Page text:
The North Carolina House recently passed House Bill 3, which proposes amending our State Constitution and changing the language in certain statutes concerning eminent domain.
HB3 would amend Article I of the North Carolina constitution to add Section 38, entitled “Eminent Domain”: Private Property shall not be taken by eminent domain except for a public use. Just compensation shall be paid and shall be determined by a jury at the request of any party.”
As you may know, the Fifth Amendment to the United States Constitution says in part that “nor shall any person … be deprived of life, liberty, or property, without due process of law; nor shall private property be taken for public use, without just compensation.” The U.S. Supreme Court has applied the Fifth Amendment to the States under the Due Process clause of the Fourteenth Amendment. So why does North Carolina need it’s own Constitutional Amendment?
Defenders of property rights say that the North Carolina Constitution should explicitly state that property can only be taken for “public use.” The phrase “public use” is also found in the Fifth Amendment, but it has been interpreted by the Supreme Court to mean public use OR benefit. Currently, the general test used by the courts is (1) whether the public has a right to a definite use of the condemned property (public use), or (2) whether some benefit accrues to the public as a result of the desired condemnation (public benefit). The legality of the “public benefit” prong was affirmed in the Supreme Court case Kelo v. City of New London. In that case, the city, looking to spur economic development in the area, condemned private property with the plan to transfer it to another private entity. The case made its way all the way to the US Supreme Court in 2005, where the Court upheld New London’s right to use condemnation for economic development. The decision was controversial and since 2005 a majority of states have attempted to limit the use of eminent domain to avoid Kelo-type takings. House Bill 3 is another attempt to limit the use of eminent domain to cases of true “public use.”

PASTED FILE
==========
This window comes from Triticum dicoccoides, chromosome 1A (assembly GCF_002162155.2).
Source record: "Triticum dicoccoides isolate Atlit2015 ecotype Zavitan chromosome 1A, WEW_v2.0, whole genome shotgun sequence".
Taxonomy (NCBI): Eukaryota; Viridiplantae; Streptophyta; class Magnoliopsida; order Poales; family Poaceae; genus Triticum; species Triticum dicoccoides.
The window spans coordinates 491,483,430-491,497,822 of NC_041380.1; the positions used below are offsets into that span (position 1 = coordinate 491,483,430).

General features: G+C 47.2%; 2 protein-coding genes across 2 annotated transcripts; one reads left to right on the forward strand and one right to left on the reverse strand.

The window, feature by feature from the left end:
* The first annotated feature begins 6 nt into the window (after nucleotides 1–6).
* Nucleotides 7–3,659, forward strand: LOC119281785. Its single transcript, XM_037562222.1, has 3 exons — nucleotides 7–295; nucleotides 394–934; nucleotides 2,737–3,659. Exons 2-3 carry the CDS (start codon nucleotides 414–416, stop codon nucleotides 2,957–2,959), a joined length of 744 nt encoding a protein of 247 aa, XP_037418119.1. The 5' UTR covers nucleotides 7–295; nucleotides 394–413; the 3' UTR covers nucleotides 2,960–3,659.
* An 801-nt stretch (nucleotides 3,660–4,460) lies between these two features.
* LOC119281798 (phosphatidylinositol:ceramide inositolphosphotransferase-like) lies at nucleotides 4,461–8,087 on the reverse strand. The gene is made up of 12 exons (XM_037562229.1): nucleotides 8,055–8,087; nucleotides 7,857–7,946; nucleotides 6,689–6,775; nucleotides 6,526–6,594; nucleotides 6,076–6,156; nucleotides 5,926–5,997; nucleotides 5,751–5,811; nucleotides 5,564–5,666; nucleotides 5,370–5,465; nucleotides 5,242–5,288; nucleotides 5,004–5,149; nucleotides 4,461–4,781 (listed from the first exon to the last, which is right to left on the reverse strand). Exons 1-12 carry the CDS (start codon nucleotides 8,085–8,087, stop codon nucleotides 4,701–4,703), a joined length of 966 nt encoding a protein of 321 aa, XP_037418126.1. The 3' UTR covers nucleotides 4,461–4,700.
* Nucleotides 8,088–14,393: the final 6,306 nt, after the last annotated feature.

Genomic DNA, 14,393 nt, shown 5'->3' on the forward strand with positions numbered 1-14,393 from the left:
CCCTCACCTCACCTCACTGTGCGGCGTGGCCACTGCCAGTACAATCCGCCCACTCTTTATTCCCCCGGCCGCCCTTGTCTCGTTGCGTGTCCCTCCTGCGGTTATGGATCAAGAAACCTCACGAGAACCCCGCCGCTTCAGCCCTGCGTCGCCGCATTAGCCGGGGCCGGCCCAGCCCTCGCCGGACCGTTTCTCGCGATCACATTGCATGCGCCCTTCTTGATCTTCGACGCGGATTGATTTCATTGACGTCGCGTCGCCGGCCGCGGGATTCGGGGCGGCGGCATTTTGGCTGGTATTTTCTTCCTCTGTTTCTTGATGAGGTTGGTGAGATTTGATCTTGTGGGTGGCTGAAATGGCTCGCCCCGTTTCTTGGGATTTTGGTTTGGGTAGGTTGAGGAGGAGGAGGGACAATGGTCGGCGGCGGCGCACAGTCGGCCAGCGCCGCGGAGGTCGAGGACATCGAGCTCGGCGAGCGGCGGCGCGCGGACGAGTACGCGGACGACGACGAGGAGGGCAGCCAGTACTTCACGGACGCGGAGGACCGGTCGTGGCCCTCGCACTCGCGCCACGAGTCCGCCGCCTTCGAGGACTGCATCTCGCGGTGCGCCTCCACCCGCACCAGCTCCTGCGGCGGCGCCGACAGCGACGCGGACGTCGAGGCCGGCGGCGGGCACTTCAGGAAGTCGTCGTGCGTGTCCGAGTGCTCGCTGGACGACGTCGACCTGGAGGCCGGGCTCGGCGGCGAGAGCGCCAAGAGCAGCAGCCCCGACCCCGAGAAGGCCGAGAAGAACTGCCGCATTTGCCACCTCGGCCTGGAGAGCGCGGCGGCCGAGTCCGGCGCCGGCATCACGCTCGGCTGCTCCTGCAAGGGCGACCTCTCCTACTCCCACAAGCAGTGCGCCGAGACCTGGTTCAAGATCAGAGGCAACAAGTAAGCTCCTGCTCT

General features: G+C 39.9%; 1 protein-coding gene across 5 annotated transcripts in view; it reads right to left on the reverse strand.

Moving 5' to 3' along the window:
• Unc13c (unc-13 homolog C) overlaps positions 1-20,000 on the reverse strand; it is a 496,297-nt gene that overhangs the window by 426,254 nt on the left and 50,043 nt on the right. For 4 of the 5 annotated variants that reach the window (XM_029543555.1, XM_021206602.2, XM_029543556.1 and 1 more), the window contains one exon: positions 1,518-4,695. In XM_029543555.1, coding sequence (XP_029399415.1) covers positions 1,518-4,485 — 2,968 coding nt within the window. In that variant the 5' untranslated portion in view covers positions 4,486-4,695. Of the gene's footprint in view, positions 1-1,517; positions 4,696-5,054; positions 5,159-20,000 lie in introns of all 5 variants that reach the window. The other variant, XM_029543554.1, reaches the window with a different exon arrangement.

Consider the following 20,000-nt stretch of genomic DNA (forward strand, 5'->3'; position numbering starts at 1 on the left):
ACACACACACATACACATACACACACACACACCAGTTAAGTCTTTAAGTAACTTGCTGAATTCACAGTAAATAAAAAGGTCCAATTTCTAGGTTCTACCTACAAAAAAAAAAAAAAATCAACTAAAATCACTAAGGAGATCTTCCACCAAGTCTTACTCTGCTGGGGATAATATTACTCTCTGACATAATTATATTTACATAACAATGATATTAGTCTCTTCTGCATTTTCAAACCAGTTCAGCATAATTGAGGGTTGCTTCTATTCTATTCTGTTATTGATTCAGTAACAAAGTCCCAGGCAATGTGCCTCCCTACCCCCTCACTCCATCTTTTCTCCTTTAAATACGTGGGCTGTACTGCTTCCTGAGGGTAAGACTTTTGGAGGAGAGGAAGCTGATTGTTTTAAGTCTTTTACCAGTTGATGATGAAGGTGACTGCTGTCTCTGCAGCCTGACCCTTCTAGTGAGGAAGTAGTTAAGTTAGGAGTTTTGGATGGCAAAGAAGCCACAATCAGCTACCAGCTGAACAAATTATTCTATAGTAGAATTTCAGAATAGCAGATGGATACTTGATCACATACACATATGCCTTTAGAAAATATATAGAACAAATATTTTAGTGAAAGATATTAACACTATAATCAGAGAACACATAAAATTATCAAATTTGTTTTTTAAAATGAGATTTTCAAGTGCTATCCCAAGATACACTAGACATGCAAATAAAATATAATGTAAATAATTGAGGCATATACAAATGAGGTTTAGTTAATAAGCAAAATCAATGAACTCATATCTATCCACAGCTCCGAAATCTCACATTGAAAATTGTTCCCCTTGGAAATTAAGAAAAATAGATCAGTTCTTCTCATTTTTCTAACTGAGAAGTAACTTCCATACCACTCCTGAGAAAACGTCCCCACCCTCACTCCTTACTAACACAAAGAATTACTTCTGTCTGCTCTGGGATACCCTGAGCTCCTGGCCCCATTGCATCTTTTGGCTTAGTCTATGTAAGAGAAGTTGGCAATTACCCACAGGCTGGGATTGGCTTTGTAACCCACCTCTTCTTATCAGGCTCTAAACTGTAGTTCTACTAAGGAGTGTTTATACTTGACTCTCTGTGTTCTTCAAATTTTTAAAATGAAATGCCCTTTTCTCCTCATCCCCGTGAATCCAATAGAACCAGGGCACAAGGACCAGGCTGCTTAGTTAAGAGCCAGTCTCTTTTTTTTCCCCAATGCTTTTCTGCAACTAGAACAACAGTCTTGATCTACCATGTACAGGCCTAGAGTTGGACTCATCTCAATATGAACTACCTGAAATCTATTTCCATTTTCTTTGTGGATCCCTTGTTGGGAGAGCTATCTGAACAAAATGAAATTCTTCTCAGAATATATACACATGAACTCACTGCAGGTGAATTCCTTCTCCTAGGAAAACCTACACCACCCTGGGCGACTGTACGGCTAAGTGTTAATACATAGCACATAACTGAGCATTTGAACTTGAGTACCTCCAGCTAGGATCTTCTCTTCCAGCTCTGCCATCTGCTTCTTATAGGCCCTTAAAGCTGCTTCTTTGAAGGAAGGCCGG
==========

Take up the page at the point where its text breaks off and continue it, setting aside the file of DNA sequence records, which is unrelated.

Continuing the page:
In addition to the Constitutional Amendment, House Bill 3 also proposes to change some language in Chapter 40A of the North Carolina General Statutes. In particular, it removes the requirement that a pipeline must originate in North Carolina for an entity to acquire property using eminent domain for construction of the pipeline.
Finally, under the bill, a condemnor “shall possess the power of eminent domain and may acquire by purchase, gift or condemnation any property for the connection of any customer or customers.” This language appears overbroad and vague. Imagine that a developer is thinking of buying a large tract of land and wants access to the gas pipeline but doesn’t want to pay for it. Could a municipality, in order to spur this economic development, condemn private property for the benefit of this private developer? Under the proposed 40A-3(d), the answer would appear to be yes. This seems to contradict the impetus behind the proposed Constitutional Amendment in favor of “public use”.
On February 20, 2017, House Bill 3 was referred to the Committee on Rules and Operations of the Senate, where it currently sits with over 100 other bills.